Patent application title: BEVERAGE-MAKING INSERT WITH BUILT-IN WATER BYPASS
Gregory G. Hortin (Henderson, KY, US)
Gregory G. Hortin (Henderson, KY, US)
Michael E. Stagg (Evansville, IN, US)
Garett L. Strandemo (Evansville, IN, US)
Class name: Dispensing processes of dispensing
Publication date: 2012-05-03
Patent application number: 20120104026
An apparatus, method, and system of dispensing beverages. A dispensing
module includes a body, a mixing chamber in the body, and a conduit in
the body whereby the mixing chamber and conduit have separate inlets and
outlets. The separate inlets can be translated selectively between a
discharge end of a diluent source such that from the single module either
diluent directly from the diluent source can be dispensed or diluent
through the mixing chamber can be dispensed to a container. The mixing
chamber can be pre-loaded with concentrate or flavoring for mixing with
the diluent or concentrate or flavoring can be added to the mixing
chamber from a separate source. Thus, the two flow paths are isolated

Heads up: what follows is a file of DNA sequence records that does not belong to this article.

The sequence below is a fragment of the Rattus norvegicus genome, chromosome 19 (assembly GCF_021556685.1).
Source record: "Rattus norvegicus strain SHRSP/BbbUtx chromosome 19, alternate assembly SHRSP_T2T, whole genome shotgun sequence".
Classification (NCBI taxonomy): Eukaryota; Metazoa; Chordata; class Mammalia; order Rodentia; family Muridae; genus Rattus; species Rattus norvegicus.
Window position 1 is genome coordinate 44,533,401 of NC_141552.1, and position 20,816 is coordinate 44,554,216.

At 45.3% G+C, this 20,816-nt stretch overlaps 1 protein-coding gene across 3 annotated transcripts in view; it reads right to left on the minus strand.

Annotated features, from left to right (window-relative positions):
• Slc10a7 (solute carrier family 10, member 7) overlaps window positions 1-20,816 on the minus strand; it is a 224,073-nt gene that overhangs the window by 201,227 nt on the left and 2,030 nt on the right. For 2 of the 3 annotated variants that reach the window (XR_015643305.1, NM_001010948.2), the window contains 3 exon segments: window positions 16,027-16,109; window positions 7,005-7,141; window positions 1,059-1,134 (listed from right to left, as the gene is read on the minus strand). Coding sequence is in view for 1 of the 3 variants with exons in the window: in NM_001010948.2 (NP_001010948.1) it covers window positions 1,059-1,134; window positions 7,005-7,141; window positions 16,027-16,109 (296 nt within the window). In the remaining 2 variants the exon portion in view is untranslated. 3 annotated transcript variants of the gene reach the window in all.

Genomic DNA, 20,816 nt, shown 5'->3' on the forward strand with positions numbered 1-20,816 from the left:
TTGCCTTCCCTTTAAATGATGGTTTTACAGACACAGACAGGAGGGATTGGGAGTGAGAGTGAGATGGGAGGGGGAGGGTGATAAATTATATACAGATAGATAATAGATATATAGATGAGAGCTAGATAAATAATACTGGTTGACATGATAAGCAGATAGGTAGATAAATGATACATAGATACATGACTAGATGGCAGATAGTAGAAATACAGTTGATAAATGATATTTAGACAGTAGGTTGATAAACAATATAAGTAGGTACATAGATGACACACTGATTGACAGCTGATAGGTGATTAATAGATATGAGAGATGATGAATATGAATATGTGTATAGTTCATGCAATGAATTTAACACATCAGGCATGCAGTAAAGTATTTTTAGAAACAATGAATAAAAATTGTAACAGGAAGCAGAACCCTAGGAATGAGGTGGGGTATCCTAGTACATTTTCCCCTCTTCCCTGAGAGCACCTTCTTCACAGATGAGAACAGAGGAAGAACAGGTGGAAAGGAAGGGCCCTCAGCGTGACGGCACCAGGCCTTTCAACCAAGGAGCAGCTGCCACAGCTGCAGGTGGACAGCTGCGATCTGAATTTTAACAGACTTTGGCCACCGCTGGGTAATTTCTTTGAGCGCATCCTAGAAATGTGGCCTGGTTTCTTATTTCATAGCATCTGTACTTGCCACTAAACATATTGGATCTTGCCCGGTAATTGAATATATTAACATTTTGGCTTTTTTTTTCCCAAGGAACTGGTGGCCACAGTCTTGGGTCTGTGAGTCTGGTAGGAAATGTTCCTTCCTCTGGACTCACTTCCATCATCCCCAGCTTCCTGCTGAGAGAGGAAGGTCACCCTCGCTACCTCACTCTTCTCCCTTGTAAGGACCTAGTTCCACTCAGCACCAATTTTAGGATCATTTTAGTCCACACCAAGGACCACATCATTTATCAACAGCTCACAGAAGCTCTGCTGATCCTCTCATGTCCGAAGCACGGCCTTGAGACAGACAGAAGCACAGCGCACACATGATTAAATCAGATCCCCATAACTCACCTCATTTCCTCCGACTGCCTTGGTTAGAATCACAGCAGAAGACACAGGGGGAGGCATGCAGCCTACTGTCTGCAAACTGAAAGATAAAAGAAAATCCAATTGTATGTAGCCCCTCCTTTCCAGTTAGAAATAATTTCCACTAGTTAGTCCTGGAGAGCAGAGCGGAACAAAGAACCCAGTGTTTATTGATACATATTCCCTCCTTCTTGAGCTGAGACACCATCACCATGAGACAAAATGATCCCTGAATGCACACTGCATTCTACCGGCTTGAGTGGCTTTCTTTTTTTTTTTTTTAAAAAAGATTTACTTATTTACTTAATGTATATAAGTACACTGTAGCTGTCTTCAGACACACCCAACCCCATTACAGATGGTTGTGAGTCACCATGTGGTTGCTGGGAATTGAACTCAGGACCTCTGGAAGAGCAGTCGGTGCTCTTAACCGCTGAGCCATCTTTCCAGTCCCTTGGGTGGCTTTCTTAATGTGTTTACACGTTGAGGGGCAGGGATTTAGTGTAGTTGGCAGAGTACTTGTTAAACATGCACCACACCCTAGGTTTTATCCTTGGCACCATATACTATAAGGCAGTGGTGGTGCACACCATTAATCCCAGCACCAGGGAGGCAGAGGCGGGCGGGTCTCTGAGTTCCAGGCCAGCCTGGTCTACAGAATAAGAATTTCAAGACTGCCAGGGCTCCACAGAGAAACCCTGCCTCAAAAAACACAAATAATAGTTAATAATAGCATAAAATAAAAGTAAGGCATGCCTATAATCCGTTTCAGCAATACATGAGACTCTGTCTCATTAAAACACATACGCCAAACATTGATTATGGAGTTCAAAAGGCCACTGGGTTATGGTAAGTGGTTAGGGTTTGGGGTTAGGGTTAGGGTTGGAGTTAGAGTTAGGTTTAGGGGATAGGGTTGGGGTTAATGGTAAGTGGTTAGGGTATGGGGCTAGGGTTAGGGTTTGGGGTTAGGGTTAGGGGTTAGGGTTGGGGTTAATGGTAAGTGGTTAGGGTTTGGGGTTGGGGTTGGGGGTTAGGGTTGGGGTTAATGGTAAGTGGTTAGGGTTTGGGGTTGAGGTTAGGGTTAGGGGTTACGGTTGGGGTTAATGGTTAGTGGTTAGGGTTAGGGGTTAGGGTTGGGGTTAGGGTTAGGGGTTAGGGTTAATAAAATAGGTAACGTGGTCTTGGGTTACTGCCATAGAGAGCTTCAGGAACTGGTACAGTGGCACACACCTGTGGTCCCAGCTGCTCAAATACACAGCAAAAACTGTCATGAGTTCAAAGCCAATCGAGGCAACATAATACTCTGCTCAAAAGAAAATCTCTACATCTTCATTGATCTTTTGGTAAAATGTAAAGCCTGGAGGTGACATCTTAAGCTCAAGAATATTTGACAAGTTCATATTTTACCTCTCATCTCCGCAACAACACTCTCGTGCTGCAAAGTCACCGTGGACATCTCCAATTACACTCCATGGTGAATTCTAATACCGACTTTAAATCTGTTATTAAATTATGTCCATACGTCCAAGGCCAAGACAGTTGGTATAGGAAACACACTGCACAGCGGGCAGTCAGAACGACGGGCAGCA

from one another but allow at least two beverage choices through the same
1. A dispensing module for use with a beverage dispenser comprising: a. a
body; b. a mixing chamber in the body; c. a conduit in the body which
bypasses the mixing chamber; d. separate inlets and outlets to the mixing
chamber and conduit.
2. The dispensing module of claim 1 wherein the mixing chamber is pre-filled with a beverage additive or concentrate.
3. The dispensing module of claim 1 wherein the inlet to the mixing chamber comprises a connection to a source of beverage additive or concentrate.
4. The dispensing module of claim 1 wherein the mixing chamber is at least substantially enclosed.
5. The dispensing module of claim 1 wherein the conduit comprises a tubular pathway.
6. The dispensing module of claim 1 wherein the separate outlets are at least substantially at a common side of the body.
7. The dispensing module of claim 6 wherein the separate inlets are spaced apart at another side of the body.
8. The dispensing module of claim 1 wherein body comprises at least one wall and the conduit is formed in the at least one wall.
9. The dispensing module of claim 8 wherein at least one of the inlet, outlet, or wall at the conduit is externally visible on the body.